West Haven’s taxpayers may find themselves on the hook for at least some of the $1.2 million in COVID-relief funds allegedly stolen by former State Representative Michael DiMassa and other city employees, according to an exchange between Municipal Accountability Review Board members and West Haven’s Finance Director Scott Jackson.
The city has created a special fund in their 2023 budget to house $1 million for COVID relief funds still retained by the city and Jackson said those funds will be used for their intended purpose, but members questioned how the West Haven will pay for the alleged theft.
Jackson said West Haven has budgeted $500,000 of taxpayer dollars as a COVID contingency line item meant to offset any disallowed spending of federal money. “That’s taxpayer money,” Jackson said.
“At the end of the day, the General Fund supports any deficiencies in the special fund,” Jackson said. “The special fund is federal money to be used for COVID expenses, if anything is disallowed then that is a deficiency against that special fund and it’s covered by the General Fund.”
“You will have a bill due for what happened,” said Jeffrey Beckham of the Office of Policy and Management. “You think you have enough federal money leftover in your special fund to cover part of it and you’ve budgeted in your General Fund another $500K to get the balance.”
Jackson said it was the city’s intention to use federal dollars in the special fund for their intended purpose, “to help individuals, residents and businesses,” to which Beckham said, “At long last, I hope that’s true.”
“You can’t use COVID funds for embezzlement,” said Robert White of the MARB, noting that the alleged theft was more than the $500,000 contingency fund.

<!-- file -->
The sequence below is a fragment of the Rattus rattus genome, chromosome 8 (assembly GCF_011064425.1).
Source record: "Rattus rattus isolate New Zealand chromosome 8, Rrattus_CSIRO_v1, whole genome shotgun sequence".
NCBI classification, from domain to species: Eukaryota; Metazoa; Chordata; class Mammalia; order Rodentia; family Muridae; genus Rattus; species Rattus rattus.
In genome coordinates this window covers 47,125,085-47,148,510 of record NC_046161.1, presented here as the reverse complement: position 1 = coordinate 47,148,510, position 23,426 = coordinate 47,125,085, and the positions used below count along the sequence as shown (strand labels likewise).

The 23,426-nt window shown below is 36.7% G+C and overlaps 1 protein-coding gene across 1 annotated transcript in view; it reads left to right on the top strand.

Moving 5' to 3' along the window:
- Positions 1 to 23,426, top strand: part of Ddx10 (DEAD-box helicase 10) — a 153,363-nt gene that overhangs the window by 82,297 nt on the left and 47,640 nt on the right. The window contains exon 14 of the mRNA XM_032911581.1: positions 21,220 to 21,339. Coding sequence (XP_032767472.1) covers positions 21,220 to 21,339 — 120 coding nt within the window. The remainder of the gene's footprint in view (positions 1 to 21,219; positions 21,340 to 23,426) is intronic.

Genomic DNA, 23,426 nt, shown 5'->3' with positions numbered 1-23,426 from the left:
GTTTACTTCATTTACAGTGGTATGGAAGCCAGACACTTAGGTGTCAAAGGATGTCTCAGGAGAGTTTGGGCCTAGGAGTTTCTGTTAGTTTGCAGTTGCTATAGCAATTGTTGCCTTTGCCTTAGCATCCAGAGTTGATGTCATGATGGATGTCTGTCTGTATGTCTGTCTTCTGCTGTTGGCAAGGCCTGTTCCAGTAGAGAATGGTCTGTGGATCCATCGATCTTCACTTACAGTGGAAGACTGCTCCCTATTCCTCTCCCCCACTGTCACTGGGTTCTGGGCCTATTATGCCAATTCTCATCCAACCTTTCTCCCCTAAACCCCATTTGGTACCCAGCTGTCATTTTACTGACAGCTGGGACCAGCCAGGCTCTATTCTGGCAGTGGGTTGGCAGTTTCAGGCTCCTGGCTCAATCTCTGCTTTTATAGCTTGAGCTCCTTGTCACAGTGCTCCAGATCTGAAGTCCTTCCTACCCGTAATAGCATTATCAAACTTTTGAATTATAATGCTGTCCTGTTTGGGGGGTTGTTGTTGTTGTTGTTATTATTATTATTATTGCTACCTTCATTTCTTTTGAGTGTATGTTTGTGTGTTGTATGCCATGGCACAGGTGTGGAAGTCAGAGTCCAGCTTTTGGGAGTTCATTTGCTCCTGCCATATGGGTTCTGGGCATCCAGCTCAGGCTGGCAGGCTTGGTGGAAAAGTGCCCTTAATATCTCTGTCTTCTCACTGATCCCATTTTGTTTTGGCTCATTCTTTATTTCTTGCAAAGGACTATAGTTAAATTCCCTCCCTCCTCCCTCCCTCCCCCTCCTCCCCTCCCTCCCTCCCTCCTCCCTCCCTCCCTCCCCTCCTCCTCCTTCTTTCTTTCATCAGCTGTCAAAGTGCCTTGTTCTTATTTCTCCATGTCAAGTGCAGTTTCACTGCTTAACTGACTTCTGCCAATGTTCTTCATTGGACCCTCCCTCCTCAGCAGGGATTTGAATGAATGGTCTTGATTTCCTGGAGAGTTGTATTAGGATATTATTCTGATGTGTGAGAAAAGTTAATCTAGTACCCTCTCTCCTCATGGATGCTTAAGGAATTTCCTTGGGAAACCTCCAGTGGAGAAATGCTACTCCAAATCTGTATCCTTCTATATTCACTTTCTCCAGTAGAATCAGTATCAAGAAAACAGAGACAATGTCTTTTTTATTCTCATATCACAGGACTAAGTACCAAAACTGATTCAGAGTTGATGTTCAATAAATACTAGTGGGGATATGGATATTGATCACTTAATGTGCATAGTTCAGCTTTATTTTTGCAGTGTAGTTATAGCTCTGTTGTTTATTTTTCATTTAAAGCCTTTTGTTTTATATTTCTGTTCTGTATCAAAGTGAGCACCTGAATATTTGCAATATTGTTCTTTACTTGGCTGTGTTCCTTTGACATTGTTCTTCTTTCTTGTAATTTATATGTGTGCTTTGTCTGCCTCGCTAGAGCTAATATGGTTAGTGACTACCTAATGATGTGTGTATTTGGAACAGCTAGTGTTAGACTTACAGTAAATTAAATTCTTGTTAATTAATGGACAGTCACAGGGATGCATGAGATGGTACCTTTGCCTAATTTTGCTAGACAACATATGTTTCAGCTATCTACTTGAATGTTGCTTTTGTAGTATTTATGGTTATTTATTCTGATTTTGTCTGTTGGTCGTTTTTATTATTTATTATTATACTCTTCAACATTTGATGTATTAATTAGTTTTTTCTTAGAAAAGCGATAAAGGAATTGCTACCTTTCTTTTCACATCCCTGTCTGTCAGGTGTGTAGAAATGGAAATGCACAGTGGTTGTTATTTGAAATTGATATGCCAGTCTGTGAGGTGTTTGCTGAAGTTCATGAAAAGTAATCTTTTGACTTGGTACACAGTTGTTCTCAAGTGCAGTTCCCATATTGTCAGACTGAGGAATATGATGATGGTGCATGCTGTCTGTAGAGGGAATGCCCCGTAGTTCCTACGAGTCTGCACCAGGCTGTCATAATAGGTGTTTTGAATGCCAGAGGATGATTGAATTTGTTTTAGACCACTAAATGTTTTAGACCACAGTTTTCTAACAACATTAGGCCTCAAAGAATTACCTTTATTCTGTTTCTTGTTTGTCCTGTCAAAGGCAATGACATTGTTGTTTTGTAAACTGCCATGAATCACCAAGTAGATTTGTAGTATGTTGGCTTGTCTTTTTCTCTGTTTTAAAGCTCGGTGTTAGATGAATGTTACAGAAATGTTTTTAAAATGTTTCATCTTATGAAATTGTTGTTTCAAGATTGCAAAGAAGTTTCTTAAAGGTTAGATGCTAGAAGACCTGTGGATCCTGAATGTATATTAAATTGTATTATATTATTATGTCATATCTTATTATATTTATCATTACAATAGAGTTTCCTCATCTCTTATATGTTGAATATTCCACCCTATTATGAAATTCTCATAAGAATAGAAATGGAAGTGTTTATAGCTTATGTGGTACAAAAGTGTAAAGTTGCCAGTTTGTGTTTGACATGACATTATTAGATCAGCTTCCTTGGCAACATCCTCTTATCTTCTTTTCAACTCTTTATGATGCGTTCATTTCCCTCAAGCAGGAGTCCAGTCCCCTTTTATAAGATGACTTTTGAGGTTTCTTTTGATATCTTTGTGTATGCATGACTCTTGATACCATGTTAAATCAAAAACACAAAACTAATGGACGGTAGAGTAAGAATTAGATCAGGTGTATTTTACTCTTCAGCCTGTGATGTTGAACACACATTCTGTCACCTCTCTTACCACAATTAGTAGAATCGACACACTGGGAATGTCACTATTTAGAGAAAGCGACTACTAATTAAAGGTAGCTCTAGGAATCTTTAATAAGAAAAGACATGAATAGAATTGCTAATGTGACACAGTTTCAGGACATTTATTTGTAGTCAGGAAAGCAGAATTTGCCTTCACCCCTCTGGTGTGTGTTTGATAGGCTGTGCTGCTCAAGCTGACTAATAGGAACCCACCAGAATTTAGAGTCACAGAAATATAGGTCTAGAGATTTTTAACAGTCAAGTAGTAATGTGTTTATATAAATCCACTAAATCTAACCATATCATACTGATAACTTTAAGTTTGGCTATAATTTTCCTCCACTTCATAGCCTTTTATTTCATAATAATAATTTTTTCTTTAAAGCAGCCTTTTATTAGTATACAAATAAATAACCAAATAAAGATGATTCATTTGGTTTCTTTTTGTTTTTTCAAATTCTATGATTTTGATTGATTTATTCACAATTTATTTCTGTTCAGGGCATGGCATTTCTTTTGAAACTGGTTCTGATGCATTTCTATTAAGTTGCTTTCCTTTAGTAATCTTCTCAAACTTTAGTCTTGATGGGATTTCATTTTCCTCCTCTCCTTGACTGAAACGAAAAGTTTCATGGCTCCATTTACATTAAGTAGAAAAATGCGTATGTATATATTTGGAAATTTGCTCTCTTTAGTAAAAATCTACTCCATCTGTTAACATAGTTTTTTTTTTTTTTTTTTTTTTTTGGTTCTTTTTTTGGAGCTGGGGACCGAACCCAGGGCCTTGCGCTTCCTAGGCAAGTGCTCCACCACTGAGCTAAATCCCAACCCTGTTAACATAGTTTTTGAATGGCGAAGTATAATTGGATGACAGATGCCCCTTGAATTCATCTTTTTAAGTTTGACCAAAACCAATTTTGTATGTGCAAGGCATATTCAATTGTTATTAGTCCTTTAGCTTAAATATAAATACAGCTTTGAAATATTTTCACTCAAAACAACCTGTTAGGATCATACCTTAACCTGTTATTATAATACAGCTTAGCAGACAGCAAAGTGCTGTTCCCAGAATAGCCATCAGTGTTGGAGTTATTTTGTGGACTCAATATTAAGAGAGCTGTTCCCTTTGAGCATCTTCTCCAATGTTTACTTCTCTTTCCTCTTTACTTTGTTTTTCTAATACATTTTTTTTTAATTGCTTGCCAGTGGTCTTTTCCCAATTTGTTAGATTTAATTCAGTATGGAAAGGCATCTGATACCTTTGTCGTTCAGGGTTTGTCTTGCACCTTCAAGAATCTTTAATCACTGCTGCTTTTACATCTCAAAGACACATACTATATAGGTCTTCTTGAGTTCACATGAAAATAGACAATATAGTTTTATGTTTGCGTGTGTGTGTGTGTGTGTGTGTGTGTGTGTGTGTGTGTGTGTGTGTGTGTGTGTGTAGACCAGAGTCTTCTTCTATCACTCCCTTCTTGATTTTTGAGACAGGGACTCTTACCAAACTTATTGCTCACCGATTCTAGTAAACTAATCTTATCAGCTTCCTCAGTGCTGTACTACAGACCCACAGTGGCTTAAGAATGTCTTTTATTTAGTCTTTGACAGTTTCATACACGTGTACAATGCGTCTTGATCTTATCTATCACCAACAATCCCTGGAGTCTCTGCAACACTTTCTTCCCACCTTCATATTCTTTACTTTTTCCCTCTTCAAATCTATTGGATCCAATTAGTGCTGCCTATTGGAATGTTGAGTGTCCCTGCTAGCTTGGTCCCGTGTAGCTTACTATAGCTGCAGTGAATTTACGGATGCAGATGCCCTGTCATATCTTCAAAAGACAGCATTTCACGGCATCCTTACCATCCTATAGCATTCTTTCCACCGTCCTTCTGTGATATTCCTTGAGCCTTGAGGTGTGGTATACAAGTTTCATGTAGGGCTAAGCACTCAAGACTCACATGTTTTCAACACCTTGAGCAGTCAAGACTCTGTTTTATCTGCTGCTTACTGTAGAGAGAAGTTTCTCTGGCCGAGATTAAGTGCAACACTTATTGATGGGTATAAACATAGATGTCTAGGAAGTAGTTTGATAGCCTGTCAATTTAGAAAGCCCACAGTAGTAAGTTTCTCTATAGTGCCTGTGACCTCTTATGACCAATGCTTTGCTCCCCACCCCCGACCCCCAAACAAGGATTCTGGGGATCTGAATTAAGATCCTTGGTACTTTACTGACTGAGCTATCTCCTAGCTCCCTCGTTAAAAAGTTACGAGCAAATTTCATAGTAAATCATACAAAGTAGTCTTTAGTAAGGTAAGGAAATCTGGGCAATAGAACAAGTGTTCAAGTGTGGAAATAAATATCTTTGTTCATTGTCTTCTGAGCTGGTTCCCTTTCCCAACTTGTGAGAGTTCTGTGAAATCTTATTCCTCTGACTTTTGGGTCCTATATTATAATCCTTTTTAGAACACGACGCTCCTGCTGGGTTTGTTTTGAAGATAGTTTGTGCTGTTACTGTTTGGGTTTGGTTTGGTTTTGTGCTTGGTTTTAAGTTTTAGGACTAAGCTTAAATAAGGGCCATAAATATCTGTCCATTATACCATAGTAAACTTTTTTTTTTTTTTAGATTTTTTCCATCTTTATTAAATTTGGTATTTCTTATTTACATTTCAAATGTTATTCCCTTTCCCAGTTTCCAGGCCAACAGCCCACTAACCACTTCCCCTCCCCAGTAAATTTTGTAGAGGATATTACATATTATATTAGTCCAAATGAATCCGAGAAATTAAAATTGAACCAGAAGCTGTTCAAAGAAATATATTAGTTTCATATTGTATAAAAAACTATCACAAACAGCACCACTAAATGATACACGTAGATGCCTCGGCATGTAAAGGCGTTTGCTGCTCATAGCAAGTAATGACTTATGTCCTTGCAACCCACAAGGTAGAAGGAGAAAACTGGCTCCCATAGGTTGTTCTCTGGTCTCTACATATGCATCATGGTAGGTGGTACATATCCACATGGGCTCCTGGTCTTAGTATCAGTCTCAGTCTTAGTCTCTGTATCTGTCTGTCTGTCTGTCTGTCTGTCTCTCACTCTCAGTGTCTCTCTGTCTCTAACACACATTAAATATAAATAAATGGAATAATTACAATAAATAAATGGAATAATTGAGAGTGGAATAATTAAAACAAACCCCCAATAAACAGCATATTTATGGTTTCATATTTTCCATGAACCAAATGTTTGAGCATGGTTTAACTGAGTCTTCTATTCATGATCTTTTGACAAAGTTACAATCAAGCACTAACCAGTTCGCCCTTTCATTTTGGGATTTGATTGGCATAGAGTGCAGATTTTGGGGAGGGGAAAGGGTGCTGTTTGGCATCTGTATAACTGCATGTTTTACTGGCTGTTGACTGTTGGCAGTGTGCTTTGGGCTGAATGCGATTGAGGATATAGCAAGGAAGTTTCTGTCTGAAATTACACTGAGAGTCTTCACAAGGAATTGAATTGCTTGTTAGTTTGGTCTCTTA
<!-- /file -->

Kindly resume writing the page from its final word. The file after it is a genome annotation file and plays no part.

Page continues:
Jackson said that DiMassa’s case has yet to be adjudicated and that, if found guilty, DiMassa and others will likely be forced to make some restitution, although their ability to pay the restitution is unknown. Former city employee John Bernardo has already plead guilty to conspiracy to commit wire fraud but has not yet been sentenced.
The back and forth of COVID relief funds between the city’s General Fund and the special fund and which funds could be used to pay back the money allegedly stolen by DiMassa and others appeared to cause some confusion and consternation among MARB members.
The COVID relief funds allocated under the CARES Act was originally deposited into the city’s General Fund, according to a forensic audit conducted by CohnReznick, but the city has now moved to separate federal dollars into a special fund.
The $500,000 COVID contingency fund paid for with taxpayer dollars, however, may be far less that would be required if the findings of the forensic audit are accurate. The audit found the city misspent nearly $900,000 in COVID dollars, not including the alleged theft.
Beckham suggest that the city provide MARB with more documentation of all special funds and their intended purposes at the next meeting. “It sounds like we didn’t get a full picture until today,” Beckham said.
“We’re going to be monitoring this city every month going forward, probably for longer than any of us want to,” Beckham said. “It sounds like we know the federal government will be wanting their money back if you didn’t spend it on CRF approved uses. That will be a deficit for the city, and we’ll see how they make that up and whether they can get it back from the perpetrator. If not, that’s something we’ll all grapple with.”